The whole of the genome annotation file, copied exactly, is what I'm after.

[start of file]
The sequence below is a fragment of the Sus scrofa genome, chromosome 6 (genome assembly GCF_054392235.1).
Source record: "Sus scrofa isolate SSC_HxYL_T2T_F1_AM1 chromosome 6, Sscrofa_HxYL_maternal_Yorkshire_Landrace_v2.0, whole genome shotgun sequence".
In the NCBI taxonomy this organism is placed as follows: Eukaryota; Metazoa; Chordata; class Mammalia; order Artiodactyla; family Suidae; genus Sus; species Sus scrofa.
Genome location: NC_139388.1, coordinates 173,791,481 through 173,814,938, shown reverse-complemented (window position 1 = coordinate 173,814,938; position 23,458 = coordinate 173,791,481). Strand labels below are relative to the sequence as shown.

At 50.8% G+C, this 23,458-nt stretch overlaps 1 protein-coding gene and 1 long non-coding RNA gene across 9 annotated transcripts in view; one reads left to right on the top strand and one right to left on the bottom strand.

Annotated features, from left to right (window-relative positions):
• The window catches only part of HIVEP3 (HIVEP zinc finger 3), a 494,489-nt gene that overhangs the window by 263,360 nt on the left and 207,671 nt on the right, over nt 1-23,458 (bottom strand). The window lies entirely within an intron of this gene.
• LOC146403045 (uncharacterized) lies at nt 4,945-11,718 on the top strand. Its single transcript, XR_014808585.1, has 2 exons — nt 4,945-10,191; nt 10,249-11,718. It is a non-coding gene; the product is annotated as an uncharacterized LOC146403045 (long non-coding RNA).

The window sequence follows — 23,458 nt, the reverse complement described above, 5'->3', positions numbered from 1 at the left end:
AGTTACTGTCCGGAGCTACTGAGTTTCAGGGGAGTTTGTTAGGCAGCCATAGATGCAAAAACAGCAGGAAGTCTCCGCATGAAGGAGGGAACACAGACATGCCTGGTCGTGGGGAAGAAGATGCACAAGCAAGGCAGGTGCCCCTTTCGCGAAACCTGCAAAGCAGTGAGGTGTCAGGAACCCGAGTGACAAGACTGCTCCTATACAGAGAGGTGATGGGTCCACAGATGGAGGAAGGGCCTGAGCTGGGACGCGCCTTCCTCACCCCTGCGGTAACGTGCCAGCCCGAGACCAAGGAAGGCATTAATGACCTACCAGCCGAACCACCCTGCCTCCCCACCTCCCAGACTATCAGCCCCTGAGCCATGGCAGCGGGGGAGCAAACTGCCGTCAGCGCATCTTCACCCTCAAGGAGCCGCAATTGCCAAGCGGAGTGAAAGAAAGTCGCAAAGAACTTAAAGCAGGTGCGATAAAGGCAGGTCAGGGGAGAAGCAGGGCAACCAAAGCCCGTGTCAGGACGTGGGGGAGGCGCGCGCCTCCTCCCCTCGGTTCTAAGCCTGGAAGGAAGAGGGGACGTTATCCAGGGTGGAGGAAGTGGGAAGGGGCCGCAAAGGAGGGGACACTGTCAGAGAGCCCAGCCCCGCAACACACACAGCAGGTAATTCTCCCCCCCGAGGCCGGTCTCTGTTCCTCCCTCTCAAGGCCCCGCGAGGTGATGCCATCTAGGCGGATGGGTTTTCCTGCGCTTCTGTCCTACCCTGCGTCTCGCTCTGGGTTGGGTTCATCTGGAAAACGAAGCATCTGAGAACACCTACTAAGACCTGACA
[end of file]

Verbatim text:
The sequence below is a fragment of the Sus scrofa genome, chromosome 6 (genome assembly GCF_054392235.1).
Source record: "Sus scrofa isolate SSC_HxYL_T2T_F1_AM1 chromosome 6, Sscrofa_HxYL_maternal_Yorkshire_Landrace_v2.0, whole genome shotgun sequence".
In the NCBI taxonomy this organism is placed as follows: Eukaryota; Metazoa; Chordata; class Mammalia; order Artiodactyla; family Suidae; genus Sus; species Sus scrofa.
Genome location: NC_139388.1, coordinates 173,791,481 through 173,814,938, shown reverse-complemented (window position 1 = coordinate 173,814,938; position 23,458 = coordinate 173,791,481). Strand labels below are relative to the sequence as shown.

At 50.8% G+C, this 23,458-nt stretch overlaps 1 protein-coding gene and 1 long non-coding RNA gene across 9 annotated transcripts in view; one reads left to right on the top strand and one right to left on the bottom strand.

Annotated features, from left to right (window-relative positions):
• The window catches only part of HIVEP3 (HIVEP zinc finger 3), a 494,489-nt gene that overhangs the window by 263,360 nt on the left and 207,671 nt on the right, over nt 1-23,458 (bottom strand). The window lies entirely within an intron of this gene.
• LOC146403045 (uncharacterized) lies at nt 4,945-11,718 on the top strand. Its single transcript, XR_014808585.1, has 2 exons — nt 4,945-10,191; nt 10,249-11,718. It is a non-coding gene; the product is annotated as an uncharacterized LOC146403045 (long non-coding RNA).

The window sequence follows — 23,458 nt, the reverse complement described above, 5'->3', positions numbered from 1 at the left end:
AGTTACTGTCCGGAGCTACTGAGTTTCAGGGGAGTTTGTTAGGCAGCCATAGATGCAAAAACAGCAGGAAGTCTCCGCATGAAGGAGGGAACACAGACATGCCTGGTCGTGGGGAAGAAGATGCACAAGCAAGGCAGGTGCCCCTTTCGCGAAACCTGCAAAGCAGTGAGGTGTCAGGAACCCGAGTGACAAGACTGCTCCTATACAGAGAGGTGATGGGTCCACAGATGGAGGAAGGGCCTGAGCTGGGACGCGCCTTCCTCACCCCTGCGGTAACGTGCCAGCCCGAGACCAAGGAAGGCATTAATGACCTACCAGCCGAACCACCCTGCCTCCCCACCTCCCAGACTATCAGCCCCTGAGCCATGGCAGCGGGGGAGCAAACTGCCGTCAGCGCATCTTCACCCTCAAGGAGCCGCAATTGCCAAGCGGAGTGAAAGAAAGTCGCAAAGAACTTAAAGCAGGTGCGATAAAGGCAGGTCAGGGGAGAAGCAGGGCAACCAAAGCCCGTGTCAGGACGTGGGGGAGGCGCGCGCCTCCTCCCCTCGGTTCTAAGCCTGGAAGGAAGAGGGGACGTTATCCAGGGTGGAGGAAGTGGGAAGGGGCCGCAAAGGAGGGGACACTGTCAGAGAGCCCAGCCCCGCAACACACACAGCAGGTAATTCTCCCCCCCGAGGCCGGTCTCTGTTCCTCCCTCTCAAGGCCCCGCGAGGTGATGCCATCTAGGCGGATGGGTTTTCCTGCGCTTCTGTCCTACCCTGCGTCTCGCTCTGGGTTGGGTTCATCTGGAAAACGAAGCATCTGAGAACACCTACTAAGACCTGACA